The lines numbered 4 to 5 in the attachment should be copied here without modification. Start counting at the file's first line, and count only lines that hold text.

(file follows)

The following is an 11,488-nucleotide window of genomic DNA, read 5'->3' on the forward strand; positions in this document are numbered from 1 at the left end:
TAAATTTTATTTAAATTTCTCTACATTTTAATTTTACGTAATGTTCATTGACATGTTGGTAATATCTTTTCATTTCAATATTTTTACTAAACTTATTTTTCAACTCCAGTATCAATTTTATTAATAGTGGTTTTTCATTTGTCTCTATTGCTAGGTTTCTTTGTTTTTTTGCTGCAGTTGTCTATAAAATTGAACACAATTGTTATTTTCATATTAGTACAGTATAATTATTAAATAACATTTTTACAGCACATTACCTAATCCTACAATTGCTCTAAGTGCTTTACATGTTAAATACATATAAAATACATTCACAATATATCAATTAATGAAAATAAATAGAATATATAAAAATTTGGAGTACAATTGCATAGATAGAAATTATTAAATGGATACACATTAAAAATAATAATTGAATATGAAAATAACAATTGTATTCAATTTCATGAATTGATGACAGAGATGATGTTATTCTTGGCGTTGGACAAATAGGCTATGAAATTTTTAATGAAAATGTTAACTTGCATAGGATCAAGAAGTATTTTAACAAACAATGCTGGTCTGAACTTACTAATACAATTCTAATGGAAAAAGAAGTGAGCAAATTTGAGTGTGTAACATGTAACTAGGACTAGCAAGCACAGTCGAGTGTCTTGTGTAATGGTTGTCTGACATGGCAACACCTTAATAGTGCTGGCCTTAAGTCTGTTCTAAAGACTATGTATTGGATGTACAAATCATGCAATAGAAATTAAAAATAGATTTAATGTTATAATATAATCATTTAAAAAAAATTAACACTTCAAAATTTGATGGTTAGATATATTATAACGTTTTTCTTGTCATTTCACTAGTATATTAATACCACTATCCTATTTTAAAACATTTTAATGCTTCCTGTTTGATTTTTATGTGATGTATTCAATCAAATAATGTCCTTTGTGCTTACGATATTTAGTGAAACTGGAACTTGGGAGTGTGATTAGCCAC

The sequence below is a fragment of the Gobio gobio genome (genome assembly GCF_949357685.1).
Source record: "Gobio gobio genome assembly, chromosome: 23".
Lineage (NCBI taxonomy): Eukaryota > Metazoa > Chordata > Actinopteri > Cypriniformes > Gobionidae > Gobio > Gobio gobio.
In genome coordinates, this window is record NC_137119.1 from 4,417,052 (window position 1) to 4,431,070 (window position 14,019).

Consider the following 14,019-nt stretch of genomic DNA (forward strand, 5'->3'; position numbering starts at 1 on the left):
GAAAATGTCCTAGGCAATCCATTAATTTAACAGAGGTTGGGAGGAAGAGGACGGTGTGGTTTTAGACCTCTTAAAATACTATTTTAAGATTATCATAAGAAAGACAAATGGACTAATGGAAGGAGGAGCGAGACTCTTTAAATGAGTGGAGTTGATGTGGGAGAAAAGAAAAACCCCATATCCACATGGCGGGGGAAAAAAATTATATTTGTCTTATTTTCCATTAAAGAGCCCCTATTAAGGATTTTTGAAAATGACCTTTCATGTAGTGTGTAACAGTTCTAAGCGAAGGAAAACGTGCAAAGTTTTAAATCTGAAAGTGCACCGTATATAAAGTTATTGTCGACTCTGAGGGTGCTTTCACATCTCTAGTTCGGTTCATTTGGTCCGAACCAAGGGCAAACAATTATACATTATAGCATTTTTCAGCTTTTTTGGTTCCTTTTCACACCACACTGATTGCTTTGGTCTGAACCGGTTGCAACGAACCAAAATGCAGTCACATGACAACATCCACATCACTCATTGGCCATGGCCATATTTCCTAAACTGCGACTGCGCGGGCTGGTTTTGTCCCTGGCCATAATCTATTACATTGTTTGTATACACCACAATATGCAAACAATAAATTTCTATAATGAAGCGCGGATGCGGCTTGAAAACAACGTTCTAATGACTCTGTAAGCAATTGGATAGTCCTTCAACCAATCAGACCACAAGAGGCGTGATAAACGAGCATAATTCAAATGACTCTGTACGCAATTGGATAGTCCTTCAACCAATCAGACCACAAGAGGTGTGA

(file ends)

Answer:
Source record: "Gobio gobio genome assembly, chromosome: 23".
Lineage (NCBI taxonomy): Eukaryota > Metazoa > Chordata > Actinopteri > Cypriniformes > Gobionidae > Gobio > Gobio gobio.